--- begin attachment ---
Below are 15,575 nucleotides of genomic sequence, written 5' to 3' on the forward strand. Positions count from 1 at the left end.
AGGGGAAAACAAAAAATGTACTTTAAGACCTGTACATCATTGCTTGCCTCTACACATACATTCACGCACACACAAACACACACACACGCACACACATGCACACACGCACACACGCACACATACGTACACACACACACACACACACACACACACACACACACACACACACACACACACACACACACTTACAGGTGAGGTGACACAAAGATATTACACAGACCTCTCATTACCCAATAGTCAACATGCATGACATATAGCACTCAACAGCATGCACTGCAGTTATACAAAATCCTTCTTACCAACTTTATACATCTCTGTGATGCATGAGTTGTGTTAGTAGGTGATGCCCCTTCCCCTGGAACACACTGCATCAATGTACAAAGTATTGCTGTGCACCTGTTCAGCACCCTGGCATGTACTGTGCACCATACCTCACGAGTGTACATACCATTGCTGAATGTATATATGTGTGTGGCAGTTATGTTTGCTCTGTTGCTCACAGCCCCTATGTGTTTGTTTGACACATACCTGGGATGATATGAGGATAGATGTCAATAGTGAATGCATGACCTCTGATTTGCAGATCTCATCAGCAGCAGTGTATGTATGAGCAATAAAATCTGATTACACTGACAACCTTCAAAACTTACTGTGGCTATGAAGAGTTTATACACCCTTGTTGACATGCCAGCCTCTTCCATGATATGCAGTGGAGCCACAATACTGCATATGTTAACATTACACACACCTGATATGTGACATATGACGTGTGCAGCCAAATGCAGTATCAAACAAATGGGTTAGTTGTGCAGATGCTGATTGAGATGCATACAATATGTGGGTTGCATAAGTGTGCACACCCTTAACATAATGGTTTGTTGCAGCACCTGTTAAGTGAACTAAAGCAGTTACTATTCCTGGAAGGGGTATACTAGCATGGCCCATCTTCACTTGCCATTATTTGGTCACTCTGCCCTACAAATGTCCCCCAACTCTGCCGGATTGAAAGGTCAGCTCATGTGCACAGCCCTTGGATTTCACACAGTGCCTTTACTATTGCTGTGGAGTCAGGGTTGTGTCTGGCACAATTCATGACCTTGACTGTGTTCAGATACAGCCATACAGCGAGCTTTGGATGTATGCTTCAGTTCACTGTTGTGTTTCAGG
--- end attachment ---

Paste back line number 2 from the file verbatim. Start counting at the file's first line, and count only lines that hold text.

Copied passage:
AGGGGAAAACAAAAAATGTACTTTAAGACCTGTACATCATTGCTTGCCTCTACACATACATTCACGCACACACAAACACACACACACGCACACACATGCACACACGCACACACGCACACATACGTACACACACACACACACACACACACACACACACACACACACACACACACACACACACACACTTACAGGTGAGGTGACACAAAGATATTACACAGACCTCTCATTACCCAATAGTCAACATGCATGACATATAGCACTCAACAGCATGCACTGCAGTTATACAAAATCCTTCTTACCAACTTTATACATCTCTGTGATGCATGAGTTGTGTTAGTAGGTGATGCCCCTTCCCCTGGAACACACTGCATCAATGTACAAAGTATTGCTGTGCACCTGTTCAGCACCCTGGCATGTACTGTGCACCATACCTCACGAGTGTACATACCATTGCTGAATGTATATATGTGTGTGGCAGTTATGTTTGCTCTGTTGCTCACAGCCCCTATGTGTTTGTTTGACACATACCTGGGATGATATGAGGATAGATGTCAATAGTGAATGCATGACCTCTGATTTGCAGATCTCATCAGCAGCAGTGTATGTATGAGCAATAAAATCTGATTACACTGACAACCTTCAAAACTTACTGTGGCTATGAAGAGTTTATACACCCTTGTTGACATGCCAGCCTCTTCCATGATATGCAGTGGAGCCACAATACTGCATATGTTAACATTACACACACCTGATATGTGACATATGACGTGTGCAGCCAAATGCAGTATCAAACAAATGGGTTAGTTGTGCAGATGCTGATTGAGATGCATACAATATGTGGGTTGCATAAGTGTGCACACCCTTAACATAATGGTTTGTTGCAGCACCTGTTAAGTGAACTAAAGCAGTTACTATTCCTGGAAGGGGTATACTAGCATGGCCCATCTTCACTTGCCATTATTTGGTCACTCTGCCCTACAAATGTCCCCCAACTCTGCCGGATTGAAAGGTCAGCTCATGTGCACAGCCCTTGGATTTCACACAGTGCCTTTACTATTGCTGTGGAGTCAGGGTTGTGTCTGGCACAATTCATGACCTTGACTGTGTTCAGATACAGCCATACAGCGAGCTTTGGATGTATGCTTCAGTTCACTGTTGTGTTTCAGG